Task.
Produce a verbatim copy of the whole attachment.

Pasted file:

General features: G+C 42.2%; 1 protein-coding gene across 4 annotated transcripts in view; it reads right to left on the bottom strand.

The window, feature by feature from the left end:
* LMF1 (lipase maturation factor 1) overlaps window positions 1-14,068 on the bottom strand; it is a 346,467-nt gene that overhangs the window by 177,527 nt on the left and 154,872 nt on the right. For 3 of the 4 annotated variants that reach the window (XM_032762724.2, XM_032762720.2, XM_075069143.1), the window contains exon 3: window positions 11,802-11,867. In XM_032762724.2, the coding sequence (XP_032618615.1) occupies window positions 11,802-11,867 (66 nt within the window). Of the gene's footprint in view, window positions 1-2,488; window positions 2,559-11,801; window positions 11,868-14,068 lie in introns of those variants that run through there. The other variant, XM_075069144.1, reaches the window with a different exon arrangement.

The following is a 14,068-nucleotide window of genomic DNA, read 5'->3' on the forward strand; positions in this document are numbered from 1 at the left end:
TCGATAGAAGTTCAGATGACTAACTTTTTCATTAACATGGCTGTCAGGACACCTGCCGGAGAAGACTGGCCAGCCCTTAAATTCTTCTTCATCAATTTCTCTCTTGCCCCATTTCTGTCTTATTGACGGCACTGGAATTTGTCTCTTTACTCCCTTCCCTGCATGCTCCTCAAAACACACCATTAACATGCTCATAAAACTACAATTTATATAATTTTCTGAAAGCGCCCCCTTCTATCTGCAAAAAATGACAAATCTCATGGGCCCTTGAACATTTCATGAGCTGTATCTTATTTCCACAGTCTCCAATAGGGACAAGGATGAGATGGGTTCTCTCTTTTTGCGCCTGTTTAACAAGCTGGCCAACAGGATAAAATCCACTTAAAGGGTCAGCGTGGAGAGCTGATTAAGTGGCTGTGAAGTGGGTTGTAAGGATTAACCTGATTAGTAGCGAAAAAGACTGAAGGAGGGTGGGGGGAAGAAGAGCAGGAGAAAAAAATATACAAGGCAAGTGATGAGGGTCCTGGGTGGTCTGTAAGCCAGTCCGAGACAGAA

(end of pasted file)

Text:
General features: G+C 42.2%; 1 protein-coding gene across 4 annotated transcripts in view; it reads right to left on the bottom strand.

The window, feature by feature from the left end:
* LMF1 (lipase maturation factor 1) overlaps window positions 1-14,068 on the bottom strand; it is a 346,467-nt gene that overhangs the window by 177,527 nt on the left and 154,872 nt on the right. For 3 of the 4 annotated variants that reach the window (XM_032762724.2, XM_032762720.2, XM_075069143.1), the window contains exon 3: window positions 11,802-11,867. In XM_032762724.2, the coding sequence (XP_032618615.1) occupies window positions 11,802-11,867 (66 nt within the window). Of the gene's footprint in view, window positions 1-2,488; window positions 2,559-11,801; window positions 11,868-14,068 lie in introns of those variants that run through there. The other variant, XM_075069144.1, reaches the window with a different exon arrangement.

The following is a 14,068-nucleotide window of genomic DNA, read 5'->3' on the forward strand; positions in this document are numbered from 1 at the left end:
TCGATAGAAGTTCAGATGACTAACTTTTTCATTAACATGGCTGTCAGGACACCTGCCGGAGAAGACTGGCCAGCCCTTAAATTCTTCTTCATCAATTTCTCTCTTGCCCCATTTCTGTCTTATTGACGGCACTGGAATTTGTCTCTTTACTCCCTTCCCTGCATGCTCCTCAAAACACACCATTAACATGCTCATAAAACTACAATTTATATAATTTTCTGAAAGCGCCCCCTTCTATCTGCAAAAAATGACAAATCTCATGGGCCCTTGAACATTTCATGAGCTGTATCTTATTTCCACAGTCTCCAATAGGGACAAGGATGAGATGGGTTCTCTCTTTTTGCGCCTGTTTAACAAGCTGGCCAACAGGATAAAATCCACTTAAAGGGTCAGCGTGGAGAGCTGATTAAGTGGCTGTGAAGTGGGTTGTAAGGATTAACCTGATTAGTAGCGAAAAAGACTGAAGGAGGGTGGGGGGAAGAAGAGCAGGAGAAAAAAATATACAAGGCAAGTGATGAGGGTCCTGGGTGGTCTGTAAGCCAGTCCGAGACAGAA